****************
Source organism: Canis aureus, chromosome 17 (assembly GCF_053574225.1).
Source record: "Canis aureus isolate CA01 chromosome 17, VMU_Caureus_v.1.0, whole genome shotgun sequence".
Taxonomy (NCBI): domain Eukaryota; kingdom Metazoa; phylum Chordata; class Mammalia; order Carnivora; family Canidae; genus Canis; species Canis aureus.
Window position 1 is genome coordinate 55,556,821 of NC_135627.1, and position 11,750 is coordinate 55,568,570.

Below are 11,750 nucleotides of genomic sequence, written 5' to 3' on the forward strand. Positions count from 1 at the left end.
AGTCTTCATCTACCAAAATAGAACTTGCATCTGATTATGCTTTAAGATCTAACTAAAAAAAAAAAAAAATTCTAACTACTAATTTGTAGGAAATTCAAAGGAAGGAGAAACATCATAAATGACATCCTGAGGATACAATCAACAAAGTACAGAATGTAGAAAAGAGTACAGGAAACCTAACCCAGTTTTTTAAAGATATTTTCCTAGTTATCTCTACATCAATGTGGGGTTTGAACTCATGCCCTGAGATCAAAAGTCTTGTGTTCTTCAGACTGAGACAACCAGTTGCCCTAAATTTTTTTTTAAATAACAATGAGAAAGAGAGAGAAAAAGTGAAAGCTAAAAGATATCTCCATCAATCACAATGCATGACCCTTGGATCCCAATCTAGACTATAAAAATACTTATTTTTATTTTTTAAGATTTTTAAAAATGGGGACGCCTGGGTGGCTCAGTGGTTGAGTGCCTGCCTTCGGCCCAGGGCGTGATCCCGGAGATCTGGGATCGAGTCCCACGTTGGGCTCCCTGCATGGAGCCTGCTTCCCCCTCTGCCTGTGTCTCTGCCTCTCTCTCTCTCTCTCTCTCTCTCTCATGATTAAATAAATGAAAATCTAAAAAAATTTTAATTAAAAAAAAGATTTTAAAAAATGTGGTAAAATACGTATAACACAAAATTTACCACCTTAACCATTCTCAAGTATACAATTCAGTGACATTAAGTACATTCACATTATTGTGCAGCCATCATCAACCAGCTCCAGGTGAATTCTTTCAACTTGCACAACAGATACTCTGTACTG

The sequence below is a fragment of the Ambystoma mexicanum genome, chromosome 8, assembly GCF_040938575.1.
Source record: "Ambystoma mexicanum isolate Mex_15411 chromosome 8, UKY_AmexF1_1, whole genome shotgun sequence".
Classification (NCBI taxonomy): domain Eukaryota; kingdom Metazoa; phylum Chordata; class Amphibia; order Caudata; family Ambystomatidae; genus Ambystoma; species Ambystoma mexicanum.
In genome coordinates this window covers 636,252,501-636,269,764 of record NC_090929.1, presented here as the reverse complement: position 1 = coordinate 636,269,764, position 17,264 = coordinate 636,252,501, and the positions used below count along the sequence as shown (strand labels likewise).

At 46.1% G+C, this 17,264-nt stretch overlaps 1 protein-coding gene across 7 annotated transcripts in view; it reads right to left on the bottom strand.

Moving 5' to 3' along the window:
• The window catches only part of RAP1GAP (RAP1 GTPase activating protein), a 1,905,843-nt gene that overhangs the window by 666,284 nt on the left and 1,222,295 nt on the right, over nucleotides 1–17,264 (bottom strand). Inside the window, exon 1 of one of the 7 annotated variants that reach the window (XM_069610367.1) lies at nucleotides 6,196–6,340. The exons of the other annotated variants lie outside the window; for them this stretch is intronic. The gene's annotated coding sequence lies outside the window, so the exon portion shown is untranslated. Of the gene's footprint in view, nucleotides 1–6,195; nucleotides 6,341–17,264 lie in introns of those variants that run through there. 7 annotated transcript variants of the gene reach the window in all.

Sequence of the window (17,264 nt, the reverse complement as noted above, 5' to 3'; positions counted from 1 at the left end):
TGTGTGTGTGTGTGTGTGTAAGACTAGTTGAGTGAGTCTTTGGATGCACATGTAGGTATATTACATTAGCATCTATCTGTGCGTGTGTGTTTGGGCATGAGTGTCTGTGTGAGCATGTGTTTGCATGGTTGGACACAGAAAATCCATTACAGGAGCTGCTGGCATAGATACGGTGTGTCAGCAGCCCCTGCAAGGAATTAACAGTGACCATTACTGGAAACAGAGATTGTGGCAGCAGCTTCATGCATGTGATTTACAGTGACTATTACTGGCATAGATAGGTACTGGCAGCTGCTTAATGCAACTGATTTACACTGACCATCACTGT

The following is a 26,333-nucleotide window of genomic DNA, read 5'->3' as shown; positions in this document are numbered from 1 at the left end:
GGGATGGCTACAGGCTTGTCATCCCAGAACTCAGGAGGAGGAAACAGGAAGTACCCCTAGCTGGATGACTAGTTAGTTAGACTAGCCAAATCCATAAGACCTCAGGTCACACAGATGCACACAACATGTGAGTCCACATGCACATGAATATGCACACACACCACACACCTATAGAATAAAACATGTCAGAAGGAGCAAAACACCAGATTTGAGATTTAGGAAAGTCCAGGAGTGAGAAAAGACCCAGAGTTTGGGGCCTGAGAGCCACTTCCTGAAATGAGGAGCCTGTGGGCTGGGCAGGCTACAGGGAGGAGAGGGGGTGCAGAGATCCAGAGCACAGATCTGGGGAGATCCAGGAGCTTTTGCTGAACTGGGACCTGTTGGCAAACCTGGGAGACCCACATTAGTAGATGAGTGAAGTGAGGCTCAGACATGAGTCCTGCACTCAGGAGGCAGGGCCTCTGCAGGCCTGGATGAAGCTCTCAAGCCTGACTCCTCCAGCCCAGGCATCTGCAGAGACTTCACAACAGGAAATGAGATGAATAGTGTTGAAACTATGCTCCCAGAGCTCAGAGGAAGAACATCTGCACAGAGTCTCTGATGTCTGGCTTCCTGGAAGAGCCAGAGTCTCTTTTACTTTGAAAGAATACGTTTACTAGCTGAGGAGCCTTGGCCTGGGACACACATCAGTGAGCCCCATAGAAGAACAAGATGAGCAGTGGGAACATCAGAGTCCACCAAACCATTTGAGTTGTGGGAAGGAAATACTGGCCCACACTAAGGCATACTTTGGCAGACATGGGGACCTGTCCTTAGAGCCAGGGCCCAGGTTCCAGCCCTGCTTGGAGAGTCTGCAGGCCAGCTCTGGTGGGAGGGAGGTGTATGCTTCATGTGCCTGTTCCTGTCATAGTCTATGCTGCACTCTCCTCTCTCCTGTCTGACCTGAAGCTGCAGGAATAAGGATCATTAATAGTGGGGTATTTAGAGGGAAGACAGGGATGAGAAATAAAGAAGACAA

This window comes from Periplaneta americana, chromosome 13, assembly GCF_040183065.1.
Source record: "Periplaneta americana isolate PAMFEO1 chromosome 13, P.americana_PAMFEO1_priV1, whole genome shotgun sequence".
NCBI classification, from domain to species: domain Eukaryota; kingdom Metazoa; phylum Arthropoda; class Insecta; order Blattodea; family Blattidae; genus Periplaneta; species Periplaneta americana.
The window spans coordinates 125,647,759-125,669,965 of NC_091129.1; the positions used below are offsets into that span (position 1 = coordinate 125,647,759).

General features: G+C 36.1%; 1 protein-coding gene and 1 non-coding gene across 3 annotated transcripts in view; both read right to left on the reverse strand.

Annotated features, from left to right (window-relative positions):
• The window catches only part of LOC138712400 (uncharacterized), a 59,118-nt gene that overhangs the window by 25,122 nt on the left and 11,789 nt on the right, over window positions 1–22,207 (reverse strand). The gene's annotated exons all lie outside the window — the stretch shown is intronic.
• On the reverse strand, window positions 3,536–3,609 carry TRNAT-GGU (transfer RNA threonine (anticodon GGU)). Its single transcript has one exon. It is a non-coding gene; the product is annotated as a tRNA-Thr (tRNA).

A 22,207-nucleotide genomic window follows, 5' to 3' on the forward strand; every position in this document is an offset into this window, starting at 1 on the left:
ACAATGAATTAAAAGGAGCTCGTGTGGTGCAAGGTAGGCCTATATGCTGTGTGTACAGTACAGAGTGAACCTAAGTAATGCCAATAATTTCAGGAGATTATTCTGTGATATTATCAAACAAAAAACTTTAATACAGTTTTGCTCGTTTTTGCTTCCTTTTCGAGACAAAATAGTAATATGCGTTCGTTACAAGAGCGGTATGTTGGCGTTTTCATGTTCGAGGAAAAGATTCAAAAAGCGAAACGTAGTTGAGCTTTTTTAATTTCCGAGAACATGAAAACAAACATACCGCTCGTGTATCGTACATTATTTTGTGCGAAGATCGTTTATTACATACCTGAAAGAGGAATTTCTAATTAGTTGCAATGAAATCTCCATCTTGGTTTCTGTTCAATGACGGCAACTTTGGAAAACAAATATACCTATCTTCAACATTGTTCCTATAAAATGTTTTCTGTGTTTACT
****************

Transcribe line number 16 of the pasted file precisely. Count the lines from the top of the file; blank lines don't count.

The following is a 26,333-nucleotide window of genomic DNA, read 5'->3' as shown; positions in this document are numbered from 1 at the left end: